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July 24, 2017

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Israel warns of war from Iran 'bad deal', sees big sanctions cut

NOT SO MODEST

U.S. President Barack Obama said last week that a first phase of any deal with Iran would involve "some very modest relief" from sanctions that would be easily reversible.

But Israel says the benefits to Iran would be greater than implied and Tehran would do little to curb its ambitions.

Netanyahu's point man on Iran policy, Strategic Affairs Minister Yuval Steinitz, said on Wednesday the relief package offered could lower the annual cost of sanctions to Iran by up to US$40 billion - out of a total annual cost of US$100 billion.

He gave no detail of his calculation and, given secrecy surrounding the Western offer, it could not be verified.

Steinitz said Israel believed the sanctions put in place by the United States and European Union last year cost Iran's economy around US$100 billion per year, or nearly a quarter of its national output.

"The sanctions relief directly will reduce between US$15 to US$20 billion out of this amount," Steinitz said at an English-language event hosted by the Jerusalem Press Club.

He also said that the proposed changes would make it more difficult to enforce sanctions overall, and that this could in the end provide a total benefit to Tehran of up to US$40 billion.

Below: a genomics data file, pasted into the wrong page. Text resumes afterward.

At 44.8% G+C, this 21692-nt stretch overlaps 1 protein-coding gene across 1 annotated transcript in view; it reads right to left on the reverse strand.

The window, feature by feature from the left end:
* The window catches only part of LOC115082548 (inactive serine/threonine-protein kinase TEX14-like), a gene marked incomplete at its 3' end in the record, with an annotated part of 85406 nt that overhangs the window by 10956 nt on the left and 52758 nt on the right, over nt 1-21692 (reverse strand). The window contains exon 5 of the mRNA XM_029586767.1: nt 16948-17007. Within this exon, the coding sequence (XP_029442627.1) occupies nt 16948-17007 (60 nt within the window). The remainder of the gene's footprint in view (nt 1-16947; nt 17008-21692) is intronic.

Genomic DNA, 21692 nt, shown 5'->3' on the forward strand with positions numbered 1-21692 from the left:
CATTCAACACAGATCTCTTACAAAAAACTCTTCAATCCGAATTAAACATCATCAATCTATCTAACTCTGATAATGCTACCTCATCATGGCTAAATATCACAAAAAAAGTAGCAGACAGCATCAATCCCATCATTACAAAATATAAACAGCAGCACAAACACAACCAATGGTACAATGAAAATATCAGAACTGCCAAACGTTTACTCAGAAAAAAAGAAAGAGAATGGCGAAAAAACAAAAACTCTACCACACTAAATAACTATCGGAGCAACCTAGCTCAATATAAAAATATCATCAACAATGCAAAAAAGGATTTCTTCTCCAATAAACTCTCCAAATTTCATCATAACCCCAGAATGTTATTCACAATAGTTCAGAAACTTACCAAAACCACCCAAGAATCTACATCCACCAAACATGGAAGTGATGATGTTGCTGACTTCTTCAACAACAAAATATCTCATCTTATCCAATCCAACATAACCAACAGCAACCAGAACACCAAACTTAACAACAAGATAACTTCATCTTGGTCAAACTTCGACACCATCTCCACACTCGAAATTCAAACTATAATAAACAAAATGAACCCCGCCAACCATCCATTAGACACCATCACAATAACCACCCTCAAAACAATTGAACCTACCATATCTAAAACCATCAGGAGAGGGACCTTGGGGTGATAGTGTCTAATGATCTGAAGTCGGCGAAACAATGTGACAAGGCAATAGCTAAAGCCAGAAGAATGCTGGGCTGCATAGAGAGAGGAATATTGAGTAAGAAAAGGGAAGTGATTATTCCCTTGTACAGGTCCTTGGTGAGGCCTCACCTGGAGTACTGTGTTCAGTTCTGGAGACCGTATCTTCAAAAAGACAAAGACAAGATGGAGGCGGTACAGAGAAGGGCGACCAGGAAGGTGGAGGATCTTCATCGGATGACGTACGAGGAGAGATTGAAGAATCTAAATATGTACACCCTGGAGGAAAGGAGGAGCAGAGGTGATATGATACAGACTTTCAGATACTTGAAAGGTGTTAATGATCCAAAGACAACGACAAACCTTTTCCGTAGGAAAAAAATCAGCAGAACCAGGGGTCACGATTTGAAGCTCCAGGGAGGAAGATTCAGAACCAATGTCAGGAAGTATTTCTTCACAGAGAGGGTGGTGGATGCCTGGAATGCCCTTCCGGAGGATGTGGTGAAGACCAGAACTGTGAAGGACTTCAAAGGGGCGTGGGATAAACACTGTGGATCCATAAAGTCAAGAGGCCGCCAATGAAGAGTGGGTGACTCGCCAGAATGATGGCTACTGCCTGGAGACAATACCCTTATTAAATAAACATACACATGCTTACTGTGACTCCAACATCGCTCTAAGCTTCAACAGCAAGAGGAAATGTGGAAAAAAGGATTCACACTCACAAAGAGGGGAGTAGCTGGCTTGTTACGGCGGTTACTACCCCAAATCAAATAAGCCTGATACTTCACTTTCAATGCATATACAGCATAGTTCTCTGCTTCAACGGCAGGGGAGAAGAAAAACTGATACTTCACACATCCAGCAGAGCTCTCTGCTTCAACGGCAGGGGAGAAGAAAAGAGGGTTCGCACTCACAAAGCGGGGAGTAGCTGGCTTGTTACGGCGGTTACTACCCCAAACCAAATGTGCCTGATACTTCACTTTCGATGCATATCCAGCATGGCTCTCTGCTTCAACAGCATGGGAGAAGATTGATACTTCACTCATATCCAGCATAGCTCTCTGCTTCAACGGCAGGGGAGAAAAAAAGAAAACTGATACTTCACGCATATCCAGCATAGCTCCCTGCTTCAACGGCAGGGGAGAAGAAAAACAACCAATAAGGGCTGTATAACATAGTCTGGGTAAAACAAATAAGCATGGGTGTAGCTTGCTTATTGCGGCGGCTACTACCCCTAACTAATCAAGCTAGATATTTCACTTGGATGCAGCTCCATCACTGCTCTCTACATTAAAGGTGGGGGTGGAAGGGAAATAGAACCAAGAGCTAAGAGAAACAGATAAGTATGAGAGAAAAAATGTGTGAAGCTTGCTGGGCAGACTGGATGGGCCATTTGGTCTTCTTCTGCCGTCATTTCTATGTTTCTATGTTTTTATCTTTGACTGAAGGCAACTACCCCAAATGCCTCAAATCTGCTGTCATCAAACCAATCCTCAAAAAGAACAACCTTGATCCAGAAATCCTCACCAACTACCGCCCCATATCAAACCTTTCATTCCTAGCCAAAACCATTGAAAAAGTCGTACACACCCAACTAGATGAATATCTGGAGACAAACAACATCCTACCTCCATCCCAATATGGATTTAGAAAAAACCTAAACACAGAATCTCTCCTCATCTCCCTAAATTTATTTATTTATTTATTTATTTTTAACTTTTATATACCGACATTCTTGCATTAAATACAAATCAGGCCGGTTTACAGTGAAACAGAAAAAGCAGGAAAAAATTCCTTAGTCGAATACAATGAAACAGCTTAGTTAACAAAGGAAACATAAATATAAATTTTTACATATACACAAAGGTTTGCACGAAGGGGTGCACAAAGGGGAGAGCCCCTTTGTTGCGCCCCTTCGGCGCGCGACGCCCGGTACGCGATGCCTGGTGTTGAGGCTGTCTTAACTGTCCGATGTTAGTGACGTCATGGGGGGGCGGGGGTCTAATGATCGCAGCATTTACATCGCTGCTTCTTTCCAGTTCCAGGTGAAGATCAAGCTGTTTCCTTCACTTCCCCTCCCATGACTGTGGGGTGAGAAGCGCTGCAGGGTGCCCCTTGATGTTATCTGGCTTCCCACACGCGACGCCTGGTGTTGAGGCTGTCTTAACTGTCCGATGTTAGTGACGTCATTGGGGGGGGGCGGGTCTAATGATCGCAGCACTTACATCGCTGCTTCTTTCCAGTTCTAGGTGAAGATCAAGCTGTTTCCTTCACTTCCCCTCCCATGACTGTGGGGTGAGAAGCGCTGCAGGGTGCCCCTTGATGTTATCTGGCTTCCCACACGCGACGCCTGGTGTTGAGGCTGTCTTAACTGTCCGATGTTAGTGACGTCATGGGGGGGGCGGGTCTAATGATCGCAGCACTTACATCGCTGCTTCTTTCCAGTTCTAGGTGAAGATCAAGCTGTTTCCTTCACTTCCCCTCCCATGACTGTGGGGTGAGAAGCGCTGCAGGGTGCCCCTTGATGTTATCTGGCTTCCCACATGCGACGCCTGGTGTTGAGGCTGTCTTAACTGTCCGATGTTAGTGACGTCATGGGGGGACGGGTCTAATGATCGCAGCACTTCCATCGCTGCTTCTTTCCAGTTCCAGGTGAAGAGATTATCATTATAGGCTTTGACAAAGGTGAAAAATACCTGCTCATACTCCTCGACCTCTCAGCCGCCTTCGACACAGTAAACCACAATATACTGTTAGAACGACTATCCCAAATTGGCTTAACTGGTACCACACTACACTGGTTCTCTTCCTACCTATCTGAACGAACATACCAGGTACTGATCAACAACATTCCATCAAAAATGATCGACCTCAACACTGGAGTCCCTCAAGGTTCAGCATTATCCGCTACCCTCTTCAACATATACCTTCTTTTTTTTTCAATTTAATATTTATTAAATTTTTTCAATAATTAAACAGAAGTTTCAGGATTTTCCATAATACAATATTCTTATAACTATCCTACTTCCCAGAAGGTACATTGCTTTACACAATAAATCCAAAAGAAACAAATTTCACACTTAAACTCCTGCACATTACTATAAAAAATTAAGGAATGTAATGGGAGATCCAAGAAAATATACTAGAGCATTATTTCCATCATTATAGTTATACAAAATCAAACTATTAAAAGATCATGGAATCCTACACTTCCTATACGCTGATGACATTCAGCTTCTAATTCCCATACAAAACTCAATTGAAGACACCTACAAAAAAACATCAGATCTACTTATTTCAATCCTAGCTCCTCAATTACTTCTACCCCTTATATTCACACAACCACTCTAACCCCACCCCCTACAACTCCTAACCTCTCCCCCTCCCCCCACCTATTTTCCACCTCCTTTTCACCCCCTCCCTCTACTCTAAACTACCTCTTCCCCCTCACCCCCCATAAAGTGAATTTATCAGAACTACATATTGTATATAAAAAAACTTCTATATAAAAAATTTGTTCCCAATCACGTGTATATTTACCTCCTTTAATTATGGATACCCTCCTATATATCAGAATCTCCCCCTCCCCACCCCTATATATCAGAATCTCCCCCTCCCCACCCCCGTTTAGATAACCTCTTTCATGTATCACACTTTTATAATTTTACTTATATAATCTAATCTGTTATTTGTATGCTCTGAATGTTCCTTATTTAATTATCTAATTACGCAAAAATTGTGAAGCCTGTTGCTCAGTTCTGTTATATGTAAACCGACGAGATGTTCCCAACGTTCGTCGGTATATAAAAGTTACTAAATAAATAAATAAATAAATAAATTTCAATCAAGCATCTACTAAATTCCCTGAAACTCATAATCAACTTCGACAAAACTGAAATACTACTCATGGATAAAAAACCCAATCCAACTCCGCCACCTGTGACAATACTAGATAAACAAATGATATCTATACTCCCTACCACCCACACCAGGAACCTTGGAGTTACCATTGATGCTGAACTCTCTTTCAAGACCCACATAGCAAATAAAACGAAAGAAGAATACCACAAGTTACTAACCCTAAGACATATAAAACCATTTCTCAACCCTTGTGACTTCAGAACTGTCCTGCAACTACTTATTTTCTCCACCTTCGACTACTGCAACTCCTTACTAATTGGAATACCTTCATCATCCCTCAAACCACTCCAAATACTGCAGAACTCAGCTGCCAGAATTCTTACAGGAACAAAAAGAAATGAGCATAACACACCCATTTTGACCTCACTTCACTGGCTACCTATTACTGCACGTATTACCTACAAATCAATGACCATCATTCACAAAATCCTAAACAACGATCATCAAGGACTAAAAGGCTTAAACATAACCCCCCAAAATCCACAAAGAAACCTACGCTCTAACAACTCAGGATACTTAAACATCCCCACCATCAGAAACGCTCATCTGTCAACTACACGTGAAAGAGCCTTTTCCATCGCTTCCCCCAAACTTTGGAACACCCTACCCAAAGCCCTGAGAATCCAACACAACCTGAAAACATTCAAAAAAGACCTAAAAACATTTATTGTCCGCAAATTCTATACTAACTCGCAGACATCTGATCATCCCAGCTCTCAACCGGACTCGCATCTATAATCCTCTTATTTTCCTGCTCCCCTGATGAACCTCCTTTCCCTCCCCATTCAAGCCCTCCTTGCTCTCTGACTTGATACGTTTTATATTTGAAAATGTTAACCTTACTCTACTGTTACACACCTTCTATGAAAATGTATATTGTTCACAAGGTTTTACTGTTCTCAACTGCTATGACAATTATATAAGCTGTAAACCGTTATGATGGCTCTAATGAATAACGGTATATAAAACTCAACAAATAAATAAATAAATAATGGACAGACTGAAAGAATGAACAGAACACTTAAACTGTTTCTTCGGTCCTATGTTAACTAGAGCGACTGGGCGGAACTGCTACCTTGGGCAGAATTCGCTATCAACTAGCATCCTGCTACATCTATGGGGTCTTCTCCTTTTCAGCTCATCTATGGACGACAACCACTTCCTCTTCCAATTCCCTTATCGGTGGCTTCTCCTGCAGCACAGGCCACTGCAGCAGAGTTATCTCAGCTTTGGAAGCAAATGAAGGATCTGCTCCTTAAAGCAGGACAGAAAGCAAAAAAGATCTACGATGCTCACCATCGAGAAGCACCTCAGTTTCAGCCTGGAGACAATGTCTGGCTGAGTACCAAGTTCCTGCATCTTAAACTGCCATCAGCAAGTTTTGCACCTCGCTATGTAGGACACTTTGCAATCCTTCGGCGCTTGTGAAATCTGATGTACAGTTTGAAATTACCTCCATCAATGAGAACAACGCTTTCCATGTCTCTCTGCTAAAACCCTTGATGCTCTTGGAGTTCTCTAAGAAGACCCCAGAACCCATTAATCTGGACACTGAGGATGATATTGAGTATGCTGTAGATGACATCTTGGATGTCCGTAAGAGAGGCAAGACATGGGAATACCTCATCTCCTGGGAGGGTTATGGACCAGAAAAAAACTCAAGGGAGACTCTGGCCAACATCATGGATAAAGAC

"The damage to the overall sanctions, we believe, will be something between US$20 billion and maybe up to US$40 billion," he said. "This is very significant. It's not all the sanctions. It's not the core sanctions about oil exports and the banking system, but it's very significant relief for the Iranians."

Asked about the. US$20 billion to US$40 billion estimate, U.S. State Department spokeswoman Jen Psaki told reporters: "that number, I can assure you, is inaccurate, exaggerated, and not based in reality."

Other Western officials contacted by Reuters declined to confirm or deny specific figures for the value of the sanctions relief on offer from the six powers and cautioned against revealing the terms of a possible deal at such an early stage.

"There is an offer on the table, and it seems to me that is considerable progress. We can't give any technical details and the day anything leaks out is the day someone wants the negotiations to fail," said one Western diplomat.

A European diplomat said details were being withheld on purpose: "A decision was made to keep everything quiet, tightly held," the diplomat said, "Because there are extreme positions on both sides that could use this to discredit the process and try to derail the negotiations."

After Obama discussed the negotiations by telephone with French President Francois Hollande, the White House dismissed talk of a rift with Paris. The two leaders were in "full agreement", it said in a statement, on an offer to Iran that was "a sound step toward assuring the international community that Iran's nuclear program is exclusively peaceful".

In words addressing those who question Iran's good faith, Hollande's office said in a statement: "The two heads of state expressed their common will to obtain from Iran guarantees that it is definitively abandoning its military nuclear program."

Secretary of State John Kerry warned the U.S. Congress, where some members share Israel's skepticism on Iran, that any move by the legislature to impose new sanctions could put an end to negotiations and "break them apart".

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